Assange loses extradition fight

Assange, founder of Wikileaks, faces extradition to Sweden.
Assange, founder of Wikileaks, faces extradition to Sweden.

By Ian Dunt

Julian Assange has lost his battle to stop an extradition to Sweden on charges of rape and sexual molestation.

In a ruling at Belmarsh magistrates' court, chief magistrate Howard Riddle rejected nearly all the arguments made by the Wikileaks' founder's legal team, which included celebrated lawyer Geoffrey Robertson.

Mr Assange's team now has a week to appeal, which it is expected to do. If it loses the appeal, he must be extradited within ten days, although the appeal might not take place until the summer.


"To take someone from the UK, from their home language, from their supporters and relatives, and thrust them into a foreign land where they do not speak the language, where documents are not provided in their own language, where they do not understand the legal system or processes, is a very grave matter and deserves far more than a two-page form filled out by a member of the bureaucracy," Mr Assange said outside the court.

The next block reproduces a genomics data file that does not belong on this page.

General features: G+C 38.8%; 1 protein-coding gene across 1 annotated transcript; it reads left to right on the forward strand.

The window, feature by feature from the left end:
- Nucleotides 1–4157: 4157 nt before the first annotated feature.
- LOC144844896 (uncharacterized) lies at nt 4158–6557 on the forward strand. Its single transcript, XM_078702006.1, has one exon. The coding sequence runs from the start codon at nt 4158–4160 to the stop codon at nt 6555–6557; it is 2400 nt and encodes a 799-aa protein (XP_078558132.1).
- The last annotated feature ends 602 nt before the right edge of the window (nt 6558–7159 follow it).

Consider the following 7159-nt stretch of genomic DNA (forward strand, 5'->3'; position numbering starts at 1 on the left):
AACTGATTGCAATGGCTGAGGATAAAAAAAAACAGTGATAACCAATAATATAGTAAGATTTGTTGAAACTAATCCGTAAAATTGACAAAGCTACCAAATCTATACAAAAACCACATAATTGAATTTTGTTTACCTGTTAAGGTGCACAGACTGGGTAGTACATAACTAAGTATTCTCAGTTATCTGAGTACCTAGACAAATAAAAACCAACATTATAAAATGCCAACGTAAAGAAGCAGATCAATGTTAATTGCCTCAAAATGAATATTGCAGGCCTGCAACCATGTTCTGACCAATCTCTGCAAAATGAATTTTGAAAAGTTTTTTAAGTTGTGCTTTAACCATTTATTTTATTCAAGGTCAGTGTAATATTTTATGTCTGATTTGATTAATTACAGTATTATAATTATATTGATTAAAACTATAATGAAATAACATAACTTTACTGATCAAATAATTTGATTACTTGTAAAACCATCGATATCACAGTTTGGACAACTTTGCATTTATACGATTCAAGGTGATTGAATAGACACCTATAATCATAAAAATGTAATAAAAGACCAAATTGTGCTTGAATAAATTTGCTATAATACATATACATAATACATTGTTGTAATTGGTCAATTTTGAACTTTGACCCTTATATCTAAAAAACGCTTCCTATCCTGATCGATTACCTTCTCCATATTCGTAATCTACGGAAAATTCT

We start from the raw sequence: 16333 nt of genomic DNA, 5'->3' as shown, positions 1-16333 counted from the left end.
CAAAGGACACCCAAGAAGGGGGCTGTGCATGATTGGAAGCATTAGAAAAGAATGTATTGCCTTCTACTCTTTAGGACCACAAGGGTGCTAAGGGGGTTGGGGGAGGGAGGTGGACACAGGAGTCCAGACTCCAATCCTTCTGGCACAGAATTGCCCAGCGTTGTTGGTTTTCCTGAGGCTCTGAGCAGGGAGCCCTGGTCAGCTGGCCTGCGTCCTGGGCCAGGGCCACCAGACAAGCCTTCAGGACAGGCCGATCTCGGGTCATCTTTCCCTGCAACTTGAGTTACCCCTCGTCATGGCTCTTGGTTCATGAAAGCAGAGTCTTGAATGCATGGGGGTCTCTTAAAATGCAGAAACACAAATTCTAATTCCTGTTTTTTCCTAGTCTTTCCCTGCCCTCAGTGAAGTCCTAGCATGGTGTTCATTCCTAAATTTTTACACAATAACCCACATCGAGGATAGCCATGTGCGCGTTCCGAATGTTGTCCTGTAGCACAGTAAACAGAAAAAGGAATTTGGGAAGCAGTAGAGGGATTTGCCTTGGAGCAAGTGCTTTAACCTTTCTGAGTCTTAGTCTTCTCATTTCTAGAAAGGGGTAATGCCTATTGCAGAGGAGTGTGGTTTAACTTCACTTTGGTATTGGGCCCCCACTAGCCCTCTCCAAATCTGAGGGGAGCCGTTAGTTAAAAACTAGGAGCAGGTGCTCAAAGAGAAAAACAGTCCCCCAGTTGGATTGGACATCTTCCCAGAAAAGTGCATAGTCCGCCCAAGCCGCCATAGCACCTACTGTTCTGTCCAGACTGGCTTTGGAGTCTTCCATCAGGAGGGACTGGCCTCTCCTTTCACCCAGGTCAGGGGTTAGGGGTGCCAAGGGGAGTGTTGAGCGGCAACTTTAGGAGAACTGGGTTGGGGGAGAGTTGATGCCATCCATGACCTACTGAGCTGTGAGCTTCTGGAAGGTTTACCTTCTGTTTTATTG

Judge Riddle rejected the argument that the crimes Mr Assange is alleged to have committed were not offences in the UK.

Describing one of the most serious charges, he said: "In this country that would amount to rape."

He also rejected the argument that the Swedish prosecutor, Ms Nye, was not a credible individual or that she did not have the authority to request the extradition.

The judge went so far as to accuse Mr Assange's legal representative in Sweden, Björn Hurtig, of trying to deliberately mislead the court and heavily implied that Mr Assange had tried to avoid questioning while still in the Scandinavian country.

Defence arguments that Mr Assange would not receive a fair trial because of the secrecy of Swedish rape trials and the extent of public statements against him were also given short shrift.

The judge argued that while secret courts was "alien to our system" it did not contravene article six of the European Convention on Human Rights, which guarantees the right to a fair trial.

While he criticised briefings to the press from the prosecution and statements from the prime minister of Sweden about Mr Assange, the judge ruled that with four judges hearing the case - three of which are lay judges chosen by political parties - the decision was unlikely to be affected by public pronouncements.

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